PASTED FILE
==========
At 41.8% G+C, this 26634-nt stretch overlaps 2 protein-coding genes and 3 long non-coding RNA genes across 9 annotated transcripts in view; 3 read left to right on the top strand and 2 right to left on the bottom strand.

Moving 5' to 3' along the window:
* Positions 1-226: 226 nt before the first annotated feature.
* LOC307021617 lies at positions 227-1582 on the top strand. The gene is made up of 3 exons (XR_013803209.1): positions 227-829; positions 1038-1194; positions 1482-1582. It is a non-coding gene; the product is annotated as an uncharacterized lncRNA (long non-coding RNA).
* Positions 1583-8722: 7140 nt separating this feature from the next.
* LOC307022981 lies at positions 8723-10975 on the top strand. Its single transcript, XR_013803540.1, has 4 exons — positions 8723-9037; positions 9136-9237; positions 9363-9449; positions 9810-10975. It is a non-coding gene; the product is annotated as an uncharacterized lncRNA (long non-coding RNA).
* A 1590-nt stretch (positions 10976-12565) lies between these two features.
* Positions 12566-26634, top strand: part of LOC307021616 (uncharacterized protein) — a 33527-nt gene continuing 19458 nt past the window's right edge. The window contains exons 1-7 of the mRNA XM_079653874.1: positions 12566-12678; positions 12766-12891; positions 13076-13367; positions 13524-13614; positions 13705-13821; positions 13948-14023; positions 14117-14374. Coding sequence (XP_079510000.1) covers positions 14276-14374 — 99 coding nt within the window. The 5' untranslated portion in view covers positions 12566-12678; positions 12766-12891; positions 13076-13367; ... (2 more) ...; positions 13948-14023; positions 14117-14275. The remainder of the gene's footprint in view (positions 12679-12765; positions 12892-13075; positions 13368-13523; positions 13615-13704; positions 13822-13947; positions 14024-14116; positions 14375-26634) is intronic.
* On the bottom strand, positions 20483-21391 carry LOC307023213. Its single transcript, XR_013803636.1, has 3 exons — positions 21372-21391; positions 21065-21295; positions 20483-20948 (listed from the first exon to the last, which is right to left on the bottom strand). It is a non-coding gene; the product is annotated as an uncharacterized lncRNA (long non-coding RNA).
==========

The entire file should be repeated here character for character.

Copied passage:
At 41.8% G+C, this 26634-nt stretch overlaps 2 protein-coding genes and 3 long non-coding RNA genes across 9 annotated transcripts in view; 3 read left to right on the top strand and 2 right to left on the bottom strand.

Moving 5' to 3' along the window:
* Positions 1-226: 226 nt before the first annotated feature.
* LOC307021617 lies at positions 227-1582 on the top strand. The gene is made up of 3 exons (XR_013803209.1): positions 227-829; positions 1038-1194; positions 1482-1582. It is a non-coding gene; the product is annotated as an uncharacterized lncRNA (long non-coding RNA).
* Positions 1583-8722: 7140 nt separating this feature from the next.
* LOC307022981 lies at positions 8723-10975 on the top strand. Its single transcript, XR_013803540.1, has 4 exons — positions 8723-9037; positions 9136-9237; positions 9363-9449; positions 9810-10975. It is a non-coding gene; the product is annotated as an uncharacterized lncRNA (long non-coding RNA).
* A 1590-nt stretch (positions 10976-12565) lies between these two features.
* Positions 12566-26634, top strand: part of LOC307021616 (uncharacterized protein) — a 33527-nt gene continuing 19458 nt past the window's right edge. The window contains exons 1-7 of the mRNA XM_079653874.1: positions 12566-12678; positions 12766-12891; positions 13076-13367; positions 13524-13614; positions 13705-13821; positions 13948-14023; positions 14117-14374. Coding sequence (XP_079510000.1) covers positions 14276-14374 — 99 coding nt within the window. The 5' untranslated portion in view covers positions 12566-12678; positions 12766-12891; positions 13076-13367; ... (2 more) ...; positions 13948-14023; positions 14117-14275. The remainder of the gene's footprint in view (positions 12679-12765; positions 12892-13075; positions 13368-13523; positions 13615-13704; positions 13822-13947; positions 14024-14116; positions 14375-26634) is intronic.
* On the bottom strand, positions 20483-21391 carry LOC307023213. Its single transcript, XR_013803636.1, has 3 exons — positions 21372-21391; positions 21065-21295; positions 20483-20948 (listed from the first exon to the last, which is right to left on the bottom strand). It is a non-coding gene; the product is annotated as an uncharacterized lncRNA (long non-coding RNA).